A profit maximiser increases output until MC=MR at Q1. The intersection of MC with MR gives the profit maximising level of output. The intersection of MC with MR gives the profit maximising level of output. To find the market price one must project up from Q1 to the demand curve and across the vertical price axis, P1. Consumers are willing to pay P1 for Q1. Unit costs are only P2 so the firm is making an abnormal profit of (P1-P2)*Q1
The four key characteristics of monopoly are: (1) a single firm selling all output in a market, (2) a unique product, (3) restrictions on entry into and exit out of the industry, and more often than not (4) specialized information about production techniques unavailable to other potential producers. These four characteristics mean that a monopoly has extensive (boarding on complete) market control. Monopoly controls the selling side of the market. If anyone seeks to acquire the production sold by the monopoly, then they must buy from the monopoly. This means that the demand curve facing the monopoly is the market demand curve. They are one and the same. The characteristics of monopoly are in direct contrast to those of perfect competition. A perfectly competitive industry has a large number of relatively small firms, each producing identical products. Firms can freely move into and out of the industry and share the same information about prices and production techniques.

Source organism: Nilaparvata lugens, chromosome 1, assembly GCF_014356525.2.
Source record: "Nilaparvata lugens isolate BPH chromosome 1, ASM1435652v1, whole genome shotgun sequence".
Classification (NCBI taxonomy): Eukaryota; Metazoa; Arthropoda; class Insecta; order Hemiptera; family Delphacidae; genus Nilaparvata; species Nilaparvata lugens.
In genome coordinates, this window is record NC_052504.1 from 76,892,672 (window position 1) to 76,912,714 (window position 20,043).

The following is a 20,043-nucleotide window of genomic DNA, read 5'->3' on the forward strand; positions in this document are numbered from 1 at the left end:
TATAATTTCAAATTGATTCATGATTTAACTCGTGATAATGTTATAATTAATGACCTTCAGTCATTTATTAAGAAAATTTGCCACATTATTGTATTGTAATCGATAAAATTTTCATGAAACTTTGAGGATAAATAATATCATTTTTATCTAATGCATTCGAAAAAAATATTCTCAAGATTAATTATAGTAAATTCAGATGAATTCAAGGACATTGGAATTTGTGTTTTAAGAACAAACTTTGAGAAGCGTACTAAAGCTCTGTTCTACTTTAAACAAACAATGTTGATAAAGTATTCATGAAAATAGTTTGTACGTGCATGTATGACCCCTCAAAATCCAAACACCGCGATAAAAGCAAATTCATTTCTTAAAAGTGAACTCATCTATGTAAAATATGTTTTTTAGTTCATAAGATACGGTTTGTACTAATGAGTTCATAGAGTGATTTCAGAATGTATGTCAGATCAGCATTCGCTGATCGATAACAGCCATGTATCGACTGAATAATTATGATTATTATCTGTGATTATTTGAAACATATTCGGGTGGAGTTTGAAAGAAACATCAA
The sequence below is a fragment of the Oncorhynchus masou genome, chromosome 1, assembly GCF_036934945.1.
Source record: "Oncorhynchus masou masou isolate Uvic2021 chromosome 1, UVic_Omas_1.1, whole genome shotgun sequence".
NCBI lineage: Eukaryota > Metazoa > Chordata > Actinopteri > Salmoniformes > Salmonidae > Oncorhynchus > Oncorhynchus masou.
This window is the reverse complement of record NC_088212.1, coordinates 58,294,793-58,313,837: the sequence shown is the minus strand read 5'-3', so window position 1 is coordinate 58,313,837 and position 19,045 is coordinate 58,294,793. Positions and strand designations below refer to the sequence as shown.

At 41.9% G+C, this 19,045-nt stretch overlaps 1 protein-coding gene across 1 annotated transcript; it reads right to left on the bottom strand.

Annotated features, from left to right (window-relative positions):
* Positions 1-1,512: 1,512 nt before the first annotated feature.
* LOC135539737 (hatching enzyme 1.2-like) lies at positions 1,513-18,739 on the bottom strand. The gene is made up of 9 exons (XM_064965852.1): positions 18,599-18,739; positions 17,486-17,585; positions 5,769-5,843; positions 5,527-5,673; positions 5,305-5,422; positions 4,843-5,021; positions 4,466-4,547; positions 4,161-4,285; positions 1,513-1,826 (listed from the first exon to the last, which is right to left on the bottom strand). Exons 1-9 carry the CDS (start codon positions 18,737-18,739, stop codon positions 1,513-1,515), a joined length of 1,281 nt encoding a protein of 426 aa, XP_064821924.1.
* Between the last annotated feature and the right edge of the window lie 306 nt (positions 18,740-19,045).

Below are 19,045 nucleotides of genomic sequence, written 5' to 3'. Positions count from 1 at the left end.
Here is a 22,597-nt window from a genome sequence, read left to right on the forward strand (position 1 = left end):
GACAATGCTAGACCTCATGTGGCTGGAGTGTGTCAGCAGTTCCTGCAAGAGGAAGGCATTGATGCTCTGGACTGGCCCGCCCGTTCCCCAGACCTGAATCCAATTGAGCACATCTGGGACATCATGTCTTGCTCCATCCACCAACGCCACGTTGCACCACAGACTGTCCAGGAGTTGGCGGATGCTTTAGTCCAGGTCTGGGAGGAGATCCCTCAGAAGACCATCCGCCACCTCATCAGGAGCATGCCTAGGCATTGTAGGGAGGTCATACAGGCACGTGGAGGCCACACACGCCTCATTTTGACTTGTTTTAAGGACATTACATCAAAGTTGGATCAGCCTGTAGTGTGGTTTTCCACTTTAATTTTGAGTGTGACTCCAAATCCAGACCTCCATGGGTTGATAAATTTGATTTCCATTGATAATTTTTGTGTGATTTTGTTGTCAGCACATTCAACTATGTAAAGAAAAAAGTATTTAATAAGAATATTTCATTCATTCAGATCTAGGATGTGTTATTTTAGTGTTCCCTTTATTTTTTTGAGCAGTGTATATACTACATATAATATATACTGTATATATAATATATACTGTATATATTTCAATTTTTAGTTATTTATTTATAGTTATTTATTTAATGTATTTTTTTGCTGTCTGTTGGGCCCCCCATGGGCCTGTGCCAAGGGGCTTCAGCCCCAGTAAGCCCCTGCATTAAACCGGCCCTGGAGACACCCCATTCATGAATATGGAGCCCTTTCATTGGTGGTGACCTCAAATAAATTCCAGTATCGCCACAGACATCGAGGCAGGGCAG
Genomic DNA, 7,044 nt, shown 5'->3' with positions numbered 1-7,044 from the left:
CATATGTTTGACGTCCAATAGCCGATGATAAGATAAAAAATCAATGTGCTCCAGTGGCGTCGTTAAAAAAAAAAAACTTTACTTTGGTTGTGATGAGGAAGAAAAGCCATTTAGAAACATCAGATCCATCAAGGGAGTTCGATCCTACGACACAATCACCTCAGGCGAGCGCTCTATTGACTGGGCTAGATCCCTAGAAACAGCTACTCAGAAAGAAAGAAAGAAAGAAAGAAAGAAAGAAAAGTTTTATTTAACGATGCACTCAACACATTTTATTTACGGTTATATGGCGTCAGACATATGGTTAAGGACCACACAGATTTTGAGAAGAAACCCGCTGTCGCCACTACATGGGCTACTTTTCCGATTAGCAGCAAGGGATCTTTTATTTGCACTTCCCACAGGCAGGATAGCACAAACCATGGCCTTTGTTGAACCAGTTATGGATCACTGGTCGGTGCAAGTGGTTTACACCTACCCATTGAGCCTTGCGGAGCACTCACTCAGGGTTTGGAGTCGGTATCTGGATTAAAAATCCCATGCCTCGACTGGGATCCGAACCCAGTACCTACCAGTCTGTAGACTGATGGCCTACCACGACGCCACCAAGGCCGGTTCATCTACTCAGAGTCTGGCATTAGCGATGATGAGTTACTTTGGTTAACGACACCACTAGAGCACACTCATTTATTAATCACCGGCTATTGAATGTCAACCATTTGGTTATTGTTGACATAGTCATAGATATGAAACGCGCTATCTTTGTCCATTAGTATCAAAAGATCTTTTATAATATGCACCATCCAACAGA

The essence of a monopoly is a market controlled by a single seller. The most important aspect of being a single seller is that the monopoly seller IS the market. The market demand for a good IS the demand for the output produced by the monopoly. This makes monopoly a price maker, rather than a price taker.
To be the only seller of a product, however, a monopoly must have a unique product. There are no close substitutes.
A monopoly is an ONLY seller of a UNIQUE product.
Barriers to Entry and...
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